That was the year that was – a review of 2003

MyCustomer.com
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For those of you using the Gregorian calendar, you've just come out of a fairly long break at the end of the year, and, in the Northern Hemisphere, the shortest days of the year. So an old year ends and a new one begins, with the promise of spring and summer to come. This is a time for reflection on the year past before facing again that brave new world of the future.

So what happened in 2003? Well for us it started with an editorial trying to outline some of the key issues that provide the framework in which CRM operates – using a Caribbean island economy as a case study. Now, because I had just had a prolonged holiday on that island some at least of you thought the whole thing was a joke, but on re-reading the article, I still think there’s some pretty good points made, if in a humorous context. Check it out for yourself at CRM essentials – understanding the context of CRM.

But what were the major trends of 2003 in the CRM space? There were four trends that seemed to me to dominate the year – some of them new, some old favourites.

First of all, the shift to self-service via the web in most B-C industries seemed to become unstoppable. The benefits of the shift seem clear to all, but the key issue is how to deliver self-service in a way acceptable to the consumer, and cost-effective for the organization. We published an important document, Profit or Pain from your user experience, from the Hewson Group which provided helpful advice in meeting that key issue. We’ve also covered the topic in a number of editorials including: Generate a massive ROI by getting self-service right and Getting web self-service right from your customers’ perspective to name just two. We expect to see a continuing shift to web self-service as more consumers adopt the Internet as a transactional channel. We think Christmas shopping figures, expected to be down in retail stores, will be significantly up in the e-channel.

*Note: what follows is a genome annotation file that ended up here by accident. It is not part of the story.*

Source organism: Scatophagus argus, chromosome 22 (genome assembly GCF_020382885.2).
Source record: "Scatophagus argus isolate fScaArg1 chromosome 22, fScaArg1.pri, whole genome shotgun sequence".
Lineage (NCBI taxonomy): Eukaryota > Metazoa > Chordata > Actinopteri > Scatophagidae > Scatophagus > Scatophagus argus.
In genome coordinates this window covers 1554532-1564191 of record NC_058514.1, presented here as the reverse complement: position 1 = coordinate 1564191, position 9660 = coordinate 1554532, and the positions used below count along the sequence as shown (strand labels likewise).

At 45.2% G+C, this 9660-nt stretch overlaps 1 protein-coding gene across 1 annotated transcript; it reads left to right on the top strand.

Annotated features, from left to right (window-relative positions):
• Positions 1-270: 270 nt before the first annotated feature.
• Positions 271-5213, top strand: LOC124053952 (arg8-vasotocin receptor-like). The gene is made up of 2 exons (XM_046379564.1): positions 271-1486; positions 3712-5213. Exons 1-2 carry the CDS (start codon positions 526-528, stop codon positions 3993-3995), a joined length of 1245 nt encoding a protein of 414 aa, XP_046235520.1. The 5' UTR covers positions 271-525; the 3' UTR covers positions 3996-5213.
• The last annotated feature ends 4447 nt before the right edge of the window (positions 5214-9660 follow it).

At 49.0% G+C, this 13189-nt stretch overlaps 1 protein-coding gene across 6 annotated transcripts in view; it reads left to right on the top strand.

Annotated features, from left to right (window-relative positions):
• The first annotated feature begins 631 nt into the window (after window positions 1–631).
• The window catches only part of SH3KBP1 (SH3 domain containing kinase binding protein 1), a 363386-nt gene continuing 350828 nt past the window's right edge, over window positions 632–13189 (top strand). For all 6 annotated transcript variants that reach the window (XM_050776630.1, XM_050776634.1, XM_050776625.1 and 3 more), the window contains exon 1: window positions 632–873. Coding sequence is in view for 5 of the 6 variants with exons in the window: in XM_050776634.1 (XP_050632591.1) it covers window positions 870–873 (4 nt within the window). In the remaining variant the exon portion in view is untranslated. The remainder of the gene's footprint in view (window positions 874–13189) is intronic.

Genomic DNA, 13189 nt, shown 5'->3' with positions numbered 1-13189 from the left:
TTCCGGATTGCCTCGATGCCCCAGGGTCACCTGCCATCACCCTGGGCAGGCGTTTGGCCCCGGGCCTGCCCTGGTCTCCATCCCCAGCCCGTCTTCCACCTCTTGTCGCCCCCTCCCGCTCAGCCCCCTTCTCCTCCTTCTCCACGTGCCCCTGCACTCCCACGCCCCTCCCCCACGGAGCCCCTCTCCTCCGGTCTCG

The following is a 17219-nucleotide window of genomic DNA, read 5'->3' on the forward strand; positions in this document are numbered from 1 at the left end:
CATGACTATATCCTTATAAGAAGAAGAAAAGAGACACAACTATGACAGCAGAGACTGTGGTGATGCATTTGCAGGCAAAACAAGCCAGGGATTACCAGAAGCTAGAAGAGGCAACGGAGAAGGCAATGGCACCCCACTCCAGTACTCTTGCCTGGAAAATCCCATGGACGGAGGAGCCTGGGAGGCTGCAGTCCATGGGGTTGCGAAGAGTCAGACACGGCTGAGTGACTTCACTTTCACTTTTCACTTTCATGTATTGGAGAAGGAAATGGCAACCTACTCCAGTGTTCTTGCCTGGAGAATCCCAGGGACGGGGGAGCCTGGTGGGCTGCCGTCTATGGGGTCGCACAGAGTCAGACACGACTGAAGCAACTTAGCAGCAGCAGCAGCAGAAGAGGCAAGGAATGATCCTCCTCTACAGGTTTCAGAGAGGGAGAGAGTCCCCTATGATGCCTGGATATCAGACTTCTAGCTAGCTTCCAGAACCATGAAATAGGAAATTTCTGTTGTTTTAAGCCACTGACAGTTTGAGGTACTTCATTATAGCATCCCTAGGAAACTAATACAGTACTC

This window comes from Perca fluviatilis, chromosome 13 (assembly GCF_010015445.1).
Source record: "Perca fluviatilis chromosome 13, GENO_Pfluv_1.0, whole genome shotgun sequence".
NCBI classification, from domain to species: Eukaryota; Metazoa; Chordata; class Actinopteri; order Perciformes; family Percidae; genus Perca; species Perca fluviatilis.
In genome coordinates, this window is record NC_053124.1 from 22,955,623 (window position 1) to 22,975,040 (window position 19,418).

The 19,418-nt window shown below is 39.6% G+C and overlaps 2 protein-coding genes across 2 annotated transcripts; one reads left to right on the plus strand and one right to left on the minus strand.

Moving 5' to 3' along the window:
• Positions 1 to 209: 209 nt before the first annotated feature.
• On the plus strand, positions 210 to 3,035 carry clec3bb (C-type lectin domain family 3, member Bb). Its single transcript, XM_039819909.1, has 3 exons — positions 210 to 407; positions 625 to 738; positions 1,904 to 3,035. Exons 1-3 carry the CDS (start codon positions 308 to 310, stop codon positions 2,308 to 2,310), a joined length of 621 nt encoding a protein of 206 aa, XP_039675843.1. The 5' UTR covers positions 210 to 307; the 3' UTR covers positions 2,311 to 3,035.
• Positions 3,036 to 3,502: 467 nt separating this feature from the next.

Staying with the e-channel, 2003 was the year when spam on the Internet became intolerable, threatening to destroy the value of e-mail for many individuals, and with dire consequences for web-based services like the customer knowledge zone who depend on regular email news bulletins to inform members of developments in the zone. We first raised the topic in an editorial in mid-February, Why Marketing isn’t working any more, of which more later. Towards the end of the year, US, European, and UK governments were beginning to respond by introducing, admittedly inadequate, legislation (see A spam-beating Christmas present for everyone), by which time my own inbox was running at around 95% spam. This is an issue that is not going to go away until the spammers are brought under control, and we expect that to take a number of years.

Another major trend was the continuing move to shift contact centers offshore (see Stresses emerge in shift to offshore contact centers). The offshore contact center has become accepted in most industries with India, China, Mexico, and Canada being the main beneficiaries, and the USA, UK, Ireland, and other English-speaking countries suffering most from the export of jobs. Towards the end of the year serious concern was being raised in the UK about the impact on the UK economy.